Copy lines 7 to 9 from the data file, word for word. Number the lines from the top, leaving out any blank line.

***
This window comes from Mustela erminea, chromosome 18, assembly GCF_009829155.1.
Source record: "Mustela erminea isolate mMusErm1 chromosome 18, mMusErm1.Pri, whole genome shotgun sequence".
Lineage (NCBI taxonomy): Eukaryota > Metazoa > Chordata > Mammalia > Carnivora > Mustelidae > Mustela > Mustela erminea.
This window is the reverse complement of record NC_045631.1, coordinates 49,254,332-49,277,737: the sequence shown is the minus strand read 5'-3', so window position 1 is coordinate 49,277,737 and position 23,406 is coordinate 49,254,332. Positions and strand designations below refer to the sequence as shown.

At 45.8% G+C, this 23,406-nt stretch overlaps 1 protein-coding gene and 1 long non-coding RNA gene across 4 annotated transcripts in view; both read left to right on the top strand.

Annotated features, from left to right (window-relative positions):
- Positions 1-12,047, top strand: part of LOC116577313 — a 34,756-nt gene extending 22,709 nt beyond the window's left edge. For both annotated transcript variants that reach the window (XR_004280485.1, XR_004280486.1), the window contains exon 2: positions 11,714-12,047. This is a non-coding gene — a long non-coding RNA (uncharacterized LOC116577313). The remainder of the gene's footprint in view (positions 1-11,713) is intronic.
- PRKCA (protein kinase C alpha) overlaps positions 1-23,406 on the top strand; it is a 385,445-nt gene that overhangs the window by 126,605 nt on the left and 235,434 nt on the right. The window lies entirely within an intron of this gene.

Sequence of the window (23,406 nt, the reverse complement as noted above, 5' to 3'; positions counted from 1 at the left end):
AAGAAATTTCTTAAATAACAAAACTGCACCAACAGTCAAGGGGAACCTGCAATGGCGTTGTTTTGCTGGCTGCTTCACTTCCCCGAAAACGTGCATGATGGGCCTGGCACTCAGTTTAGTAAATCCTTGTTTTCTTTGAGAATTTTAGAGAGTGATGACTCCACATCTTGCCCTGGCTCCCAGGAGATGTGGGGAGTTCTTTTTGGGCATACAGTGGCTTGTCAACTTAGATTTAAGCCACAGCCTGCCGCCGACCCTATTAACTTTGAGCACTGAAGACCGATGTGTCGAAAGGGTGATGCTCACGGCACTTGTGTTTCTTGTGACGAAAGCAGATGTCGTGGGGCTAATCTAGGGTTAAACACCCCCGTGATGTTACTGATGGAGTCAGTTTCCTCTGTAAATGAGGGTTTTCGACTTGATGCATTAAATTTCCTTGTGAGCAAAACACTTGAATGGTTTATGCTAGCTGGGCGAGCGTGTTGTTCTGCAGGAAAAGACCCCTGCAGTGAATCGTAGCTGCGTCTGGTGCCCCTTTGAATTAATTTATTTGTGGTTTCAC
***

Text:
- Positions 1-12,047, top strand: part of LOC116577313 — a 34,756-nt gene extending 22,709 nt beyond the window's left edge. For both annotated transcript variants that reach the window (XR_004280485.1, XR_004280486.1), the window contains exon 2: positions 11,714-12,047. This is a non-coding gene — a long non-coding RNA (uncharacterized LOC116577313). The remainder of the gene's footprint in view (positions 1-11,713) is intronic.
- PRKCA (protein kinase C alpha) overlaps positions 1-23,406 on the top strand; it is a 385,445-nt gene that overhangs the window by 126,605 nt on the left and 235,434 nt on the right. The window lies entirely within an intron of this gene.

Sequence of the window (23,406 nt, the reverse complement as noted above, 5' to 3'; positions counted from 1 at the left end):